The Ohio Department of Transportation will soon observe National Work Zone Safety Awareness Week with the aim of saving lives and preventing injuries.
“The unfortunate fact” according to ODOT “is thousands of people nationwide – both motorists and highway workers – are injured or killed in construction work zone crashes … Motorists can do their part by driving the posted speed limit, staying alert, and avoiding distractions in work zones – especially cell phone distractions.”
Motorists need only drive on I-71 (either direction) just outside of Clinton County in the area around the construction zone that is the Jeremiah Morrow Bridge — the highest bridge in Ohio. Even that high above ground, in narrow lanes, surrounded by workers and cranes and barrels, as well as signs that state “55 MPH” and “STAY IN YOUR LANE” … you’ll routinely be “run up on”, passed by cars going at least 70 MPH, with many of those changing lanes — even on the bridge.
Chances are, you’ll experience all of the above within a few short seconds, possibly even by semi-trucks.
Ohio troopers are stationed in and around the area quite often and do what they can, but they’re simply not able to be there 24/7.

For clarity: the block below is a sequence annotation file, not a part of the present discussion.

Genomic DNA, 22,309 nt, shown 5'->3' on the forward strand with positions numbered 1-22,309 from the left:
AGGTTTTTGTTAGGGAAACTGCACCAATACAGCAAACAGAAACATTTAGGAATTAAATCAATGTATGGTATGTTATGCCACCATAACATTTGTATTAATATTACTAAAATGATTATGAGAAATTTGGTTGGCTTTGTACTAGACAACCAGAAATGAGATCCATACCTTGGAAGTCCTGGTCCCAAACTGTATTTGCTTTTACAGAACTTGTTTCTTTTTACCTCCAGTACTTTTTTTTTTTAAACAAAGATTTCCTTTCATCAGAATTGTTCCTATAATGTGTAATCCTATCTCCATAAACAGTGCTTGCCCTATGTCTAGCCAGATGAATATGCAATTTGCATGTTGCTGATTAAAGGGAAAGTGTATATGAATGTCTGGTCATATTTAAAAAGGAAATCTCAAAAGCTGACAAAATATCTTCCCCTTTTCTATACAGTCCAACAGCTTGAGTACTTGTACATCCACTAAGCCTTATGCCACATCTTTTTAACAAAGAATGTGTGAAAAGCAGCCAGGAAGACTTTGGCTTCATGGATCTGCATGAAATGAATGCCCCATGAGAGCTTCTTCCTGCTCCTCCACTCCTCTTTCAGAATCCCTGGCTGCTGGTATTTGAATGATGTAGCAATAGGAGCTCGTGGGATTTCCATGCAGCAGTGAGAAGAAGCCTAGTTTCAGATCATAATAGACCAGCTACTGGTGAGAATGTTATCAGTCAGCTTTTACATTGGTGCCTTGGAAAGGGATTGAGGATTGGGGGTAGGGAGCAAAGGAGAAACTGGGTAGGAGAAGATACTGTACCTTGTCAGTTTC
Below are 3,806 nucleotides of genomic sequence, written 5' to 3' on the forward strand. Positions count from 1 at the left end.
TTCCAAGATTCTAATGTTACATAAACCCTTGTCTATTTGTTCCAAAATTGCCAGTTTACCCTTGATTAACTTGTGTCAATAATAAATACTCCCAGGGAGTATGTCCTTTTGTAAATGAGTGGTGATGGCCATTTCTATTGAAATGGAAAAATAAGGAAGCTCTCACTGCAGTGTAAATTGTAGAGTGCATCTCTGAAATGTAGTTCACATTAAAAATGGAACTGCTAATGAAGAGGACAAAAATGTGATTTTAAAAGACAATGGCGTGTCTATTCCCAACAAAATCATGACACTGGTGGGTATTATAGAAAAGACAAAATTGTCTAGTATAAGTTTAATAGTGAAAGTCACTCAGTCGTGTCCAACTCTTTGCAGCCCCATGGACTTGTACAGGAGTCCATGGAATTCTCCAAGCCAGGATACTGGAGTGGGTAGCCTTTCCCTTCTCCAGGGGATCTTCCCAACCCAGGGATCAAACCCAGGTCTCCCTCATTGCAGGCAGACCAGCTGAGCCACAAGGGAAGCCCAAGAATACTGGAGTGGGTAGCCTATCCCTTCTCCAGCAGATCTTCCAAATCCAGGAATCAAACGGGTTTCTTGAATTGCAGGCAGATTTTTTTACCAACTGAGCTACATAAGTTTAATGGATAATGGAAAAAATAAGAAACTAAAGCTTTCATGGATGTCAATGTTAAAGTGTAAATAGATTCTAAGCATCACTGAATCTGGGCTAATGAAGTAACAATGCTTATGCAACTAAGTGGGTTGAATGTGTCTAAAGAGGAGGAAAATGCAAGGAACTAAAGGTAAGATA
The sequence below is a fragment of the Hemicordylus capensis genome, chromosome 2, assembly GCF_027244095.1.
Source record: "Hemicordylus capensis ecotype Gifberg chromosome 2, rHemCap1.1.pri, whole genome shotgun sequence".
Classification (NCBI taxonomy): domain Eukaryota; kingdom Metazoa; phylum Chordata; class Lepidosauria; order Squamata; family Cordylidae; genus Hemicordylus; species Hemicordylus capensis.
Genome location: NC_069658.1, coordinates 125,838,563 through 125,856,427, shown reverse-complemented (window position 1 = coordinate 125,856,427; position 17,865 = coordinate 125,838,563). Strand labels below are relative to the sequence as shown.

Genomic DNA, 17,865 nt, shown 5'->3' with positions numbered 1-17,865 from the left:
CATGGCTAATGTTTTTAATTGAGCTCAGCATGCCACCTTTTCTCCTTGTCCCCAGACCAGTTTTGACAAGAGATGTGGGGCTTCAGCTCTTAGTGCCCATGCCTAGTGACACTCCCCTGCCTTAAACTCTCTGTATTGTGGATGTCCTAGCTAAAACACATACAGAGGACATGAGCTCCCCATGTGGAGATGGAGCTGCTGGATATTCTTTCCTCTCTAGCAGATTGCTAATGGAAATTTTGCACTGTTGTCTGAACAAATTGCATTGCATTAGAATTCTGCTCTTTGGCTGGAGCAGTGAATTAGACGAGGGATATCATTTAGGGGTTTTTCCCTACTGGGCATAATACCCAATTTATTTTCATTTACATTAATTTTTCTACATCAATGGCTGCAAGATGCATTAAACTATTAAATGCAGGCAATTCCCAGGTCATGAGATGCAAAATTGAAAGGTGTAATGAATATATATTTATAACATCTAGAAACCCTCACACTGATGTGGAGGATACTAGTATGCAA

According to the National Highway Traffic Safety Administration (2002-2011):
• 169 people died in vehicle crashes in Ohio work zone in the 10-year period from 2002 to 2011 (the most recent information available)
• 28 people died in 2002, the highest number of vehicle crash deaths in a single year in Ohio work zones
• 8 people died in 2009, the lowest number of vehicle crash deaths in a single year in Ohio work zones
Those numbers are on the rise: From 2009 to 2011, the number of vehicle crash deaths in Ohio work zones doubled from 8 to 16
According to ODOT (2003 to 2012):
• 7 ODOT employees have been killed in construction zones in Ohio in the last decade from 2003 to 2012
• 56,945 vehicle crashes occurred in Ohio work zones in that same 10-year period
• 20,590 vehicle crashes occurred in Ohio work zones when workers were present
• 19,988 of the total vehicle crashes were rear end collisions
The top three causes of work zone crashes are following too closely, failure to control and improper lane changes
All are preventable!
Excessive speed has directly resulted in more than 1,500 work zone crashes since 2003
You are more likely to be injured or killed in a work zone on a dry and sunny August afternoon than any other time of year.
Don’t be THAT driver: Work on safety. Get home safely. Every day.